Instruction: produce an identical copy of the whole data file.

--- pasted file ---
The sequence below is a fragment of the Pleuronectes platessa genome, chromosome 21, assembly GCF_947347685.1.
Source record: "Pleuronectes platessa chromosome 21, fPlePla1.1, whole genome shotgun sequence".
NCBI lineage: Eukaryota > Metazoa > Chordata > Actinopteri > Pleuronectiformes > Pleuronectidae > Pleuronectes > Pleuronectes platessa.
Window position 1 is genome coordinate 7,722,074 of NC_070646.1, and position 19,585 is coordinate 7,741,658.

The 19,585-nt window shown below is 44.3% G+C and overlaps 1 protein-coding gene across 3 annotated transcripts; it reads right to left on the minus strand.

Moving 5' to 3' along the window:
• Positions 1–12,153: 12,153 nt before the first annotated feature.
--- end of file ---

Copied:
The sequence below is a fragment of the Pleuronectes platessa genome, chromosome 21, assembly GCF_947347685.1.
Source record: "Pleuronectes platessa chromosome 21, fPlePla1.1, whole genome shotgun sequence".
NCBI lineage: Eukaryota > Metazoa > Chordata > Actinopteri > Pleuronectiformes > Pleuronectidae > Pleuronectes > Pleuronectes platessa.
Window position 1 is genome coordinate 7,722,074 of NC_070646.1, and position 19,585 is coordinate 7,741,658.

The 19,585-nt window shown below is 44.3% G+C and overlaps 1 protein-coding gene across 3 annotated transcripts; it reads right to left on the minus strand.

Moving 5' to 3' along the window:
• Positions 1–12,153: 12,153 nt before the first annotated feature.